Madame de la Tour was not sorry to find an opportunity of separating Paul and Virginia for a short time, and provide by this means, for their mutual felicity at a future period. She took her daughter aside, and said to her,--"My dear child, our servants are now old. Paul is still very young, Margaret is advanced in years, and I am already infirm. If I should die what would become of you, without fortune, in the midst of these deserts? You would then be left alone, without any person who could afford you much assistance, and would be obliged to labour without ceasing, as a hired servant, in order to support your wretched existence. This idea overcomes me with sorrow." Virginia answered,--"God has appointed us to labour, and to bless him every day. Up to this time he has never forsaken us, and he never will forsake us in time to come. His providence watches most especially over the unfortunate. You have told me this very often, my dear mother! I cannot resolve to leave you." Madame de la Tour replied, with much emotion,--"I have no other aim than to render you happy, and to marry you one day to Paul, who is not really your brother. Remember then that his fortune depends upon you."
A young girl who is in love believes that every one else is ignorant of her passion; she throws over her eyes the veil with which she covers the feelings of her heart; but when it is once lifted by a friendly hand, the hidden sorrows of her attachment escape as through a newly-opened barrier, and the sweet outpourings of unrestrained confidence succeed to her former mystery and reserve. Virginia, deeply affected by this new proof of her mother's tenderness, related to her the cruel struggles she had undergone, of which heaven alone had been witness; she saw, she said, the hand of Providence in the assistance of an affectionate mother, who approved of her attachment; and would guide her by her counsels; and as she was now strengthened by such support, every consideration led her to remain with her mother, without anxiety for the present, and without apprehension for the future.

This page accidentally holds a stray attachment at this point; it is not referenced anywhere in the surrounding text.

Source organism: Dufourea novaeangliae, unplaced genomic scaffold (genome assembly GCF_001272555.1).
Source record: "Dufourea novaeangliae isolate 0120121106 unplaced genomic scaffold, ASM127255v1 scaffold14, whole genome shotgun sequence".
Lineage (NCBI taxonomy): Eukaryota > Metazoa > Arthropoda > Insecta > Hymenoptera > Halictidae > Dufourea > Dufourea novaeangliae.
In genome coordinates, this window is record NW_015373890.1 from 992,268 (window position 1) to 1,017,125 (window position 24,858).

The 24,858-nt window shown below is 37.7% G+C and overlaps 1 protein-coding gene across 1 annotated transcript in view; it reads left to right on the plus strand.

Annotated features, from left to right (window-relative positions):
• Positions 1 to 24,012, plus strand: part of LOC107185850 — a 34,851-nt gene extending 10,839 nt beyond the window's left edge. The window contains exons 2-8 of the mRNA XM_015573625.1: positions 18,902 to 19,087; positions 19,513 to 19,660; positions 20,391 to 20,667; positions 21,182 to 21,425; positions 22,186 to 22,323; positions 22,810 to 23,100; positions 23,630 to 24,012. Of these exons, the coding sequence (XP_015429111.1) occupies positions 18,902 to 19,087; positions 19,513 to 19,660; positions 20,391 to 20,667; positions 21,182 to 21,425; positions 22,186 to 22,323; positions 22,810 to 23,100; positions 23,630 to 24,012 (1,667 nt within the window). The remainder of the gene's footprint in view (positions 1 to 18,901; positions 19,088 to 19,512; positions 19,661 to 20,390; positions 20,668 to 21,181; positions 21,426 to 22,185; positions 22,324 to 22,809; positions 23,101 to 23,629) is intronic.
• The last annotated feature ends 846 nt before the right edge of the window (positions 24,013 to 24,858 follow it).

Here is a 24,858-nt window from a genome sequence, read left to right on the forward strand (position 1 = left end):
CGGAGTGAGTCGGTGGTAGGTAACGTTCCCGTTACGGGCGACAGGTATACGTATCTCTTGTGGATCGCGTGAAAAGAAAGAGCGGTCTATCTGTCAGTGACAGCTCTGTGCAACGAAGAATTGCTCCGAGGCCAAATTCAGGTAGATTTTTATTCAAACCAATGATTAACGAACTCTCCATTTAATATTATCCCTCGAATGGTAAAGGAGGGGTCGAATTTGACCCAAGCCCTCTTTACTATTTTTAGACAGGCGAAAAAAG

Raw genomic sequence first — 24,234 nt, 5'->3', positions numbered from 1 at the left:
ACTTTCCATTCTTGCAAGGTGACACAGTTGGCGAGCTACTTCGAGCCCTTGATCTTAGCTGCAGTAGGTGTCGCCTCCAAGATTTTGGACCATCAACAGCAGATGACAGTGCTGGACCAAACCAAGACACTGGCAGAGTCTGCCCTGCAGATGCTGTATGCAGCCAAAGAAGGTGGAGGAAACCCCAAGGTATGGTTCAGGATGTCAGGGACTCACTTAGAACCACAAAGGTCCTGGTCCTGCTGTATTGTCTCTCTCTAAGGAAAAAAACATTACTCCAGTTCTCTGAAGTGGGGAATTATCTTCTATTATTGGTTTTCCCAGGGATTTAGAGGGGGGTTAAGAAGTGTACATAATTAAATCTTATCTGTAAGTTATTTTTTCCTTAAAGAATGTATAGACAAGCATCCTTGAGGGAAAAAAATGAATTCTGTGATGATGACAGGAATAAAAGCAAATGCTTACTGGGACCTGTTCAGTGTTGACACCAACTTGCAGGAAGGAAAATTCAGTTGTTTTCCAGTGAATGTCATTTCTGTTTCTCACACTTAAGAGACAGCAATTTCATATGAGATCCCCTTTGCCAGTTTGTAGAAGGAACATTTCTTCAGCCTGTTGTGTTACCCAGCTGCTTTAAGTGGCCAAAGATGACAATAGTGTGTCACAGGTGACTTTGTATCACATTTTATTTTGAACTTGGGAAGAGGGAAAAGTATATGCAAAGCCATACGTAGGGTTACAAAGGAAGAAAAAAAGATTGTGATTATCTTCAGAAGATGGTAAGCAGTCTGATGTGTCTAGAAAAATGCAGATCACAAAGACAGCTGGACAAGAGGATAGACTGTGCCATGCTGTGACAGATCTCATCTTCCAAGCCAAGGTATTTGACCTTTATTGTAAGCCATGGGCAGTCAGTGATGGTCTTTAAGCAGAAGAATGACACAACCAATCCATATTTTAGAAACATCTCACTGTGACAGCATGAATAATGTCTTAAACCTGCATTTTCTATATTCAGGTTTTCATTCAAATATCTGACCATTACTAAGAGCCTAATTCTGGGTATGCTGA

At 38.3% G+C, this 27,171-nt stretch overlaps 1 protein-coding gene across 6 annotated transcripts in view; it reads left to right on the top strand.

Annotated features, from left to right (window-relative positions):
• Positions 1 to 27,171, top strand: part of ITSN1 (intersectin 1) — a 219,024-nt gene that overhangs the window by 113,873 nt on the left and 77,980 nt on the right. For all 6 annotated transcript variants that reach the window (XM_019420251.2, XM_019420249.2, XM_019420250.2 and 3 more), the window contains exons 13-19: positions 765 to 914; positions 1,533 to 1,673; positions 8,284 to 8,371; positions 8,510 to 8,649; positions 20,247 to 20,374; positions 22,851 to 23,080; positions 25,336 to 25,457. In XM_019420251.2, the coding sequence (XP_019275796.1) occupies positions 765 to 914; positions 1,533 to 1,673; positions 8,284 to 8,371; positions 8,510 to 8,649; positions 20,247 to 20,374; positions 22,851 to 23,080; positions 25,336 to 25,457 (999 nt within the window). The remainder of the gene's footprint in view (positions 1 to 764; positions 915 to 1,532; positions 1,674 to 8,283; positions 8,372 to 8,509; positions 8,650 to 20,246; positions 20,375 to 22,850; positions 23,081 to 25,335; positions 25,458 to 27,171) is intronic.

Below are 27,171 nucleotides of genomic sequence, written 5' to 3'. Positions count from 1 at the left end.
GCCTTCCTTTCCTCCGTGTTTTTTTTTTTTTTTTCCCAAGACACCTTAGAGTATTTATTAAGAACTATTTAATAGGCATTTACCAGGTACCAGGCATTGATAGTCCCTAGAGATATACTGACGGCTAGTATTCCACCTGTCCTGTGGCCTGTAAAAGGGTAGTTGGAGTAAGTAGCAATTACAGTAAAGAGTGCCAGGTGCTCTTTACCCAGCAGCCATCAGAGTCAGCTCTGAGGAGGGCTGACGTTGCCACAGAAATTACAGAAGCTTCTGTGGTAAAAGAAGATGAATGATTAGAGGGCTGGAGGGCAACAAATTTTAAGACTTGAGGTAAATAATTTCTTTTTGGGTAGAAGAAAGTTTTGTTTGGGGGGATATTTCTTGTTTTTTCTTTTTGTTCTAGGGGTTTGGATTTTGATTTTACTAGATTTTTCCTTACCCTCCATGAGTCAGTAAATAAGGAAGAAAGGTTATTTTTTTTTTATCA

Madame de la Tour, perceiving that this confidential conversation had produced an effect altogether different from that which she expected, said,--"My dear child, I do not wish to constrain you; think over it at leisure, but conceal your affection from Paul. It is better not to let a man know that the heart of his mistress is gained."
Virginia and her mother were sitting together by themselves the same evening, when a tall man, dressed in a blue cassock, entered their cottage. He was a missionary priest and the confessor of Madame de la Tour and her daughter, who had now been sent to them by the governor. "My children," he exclaimed as he entered, "God be praised! you are now rich. You can now attend to the kind suggestions of your benevolent hearts, and do good to the poor. I know what Monsieur de la Bourdonnais has said to you, and what you have said in reply. Your health, dear madam, obliges you to remain here; but you, young lady, are without excuse. We must obey our aged relations, even when they are unjust. A sacrifice is required of you; but it is the will of God. Our Lord devoted himself for you; and you in imitation of his example, must give up something for the welfare of your family. Your voyage to France will end happily. You will surely consent to go, my dear young lady."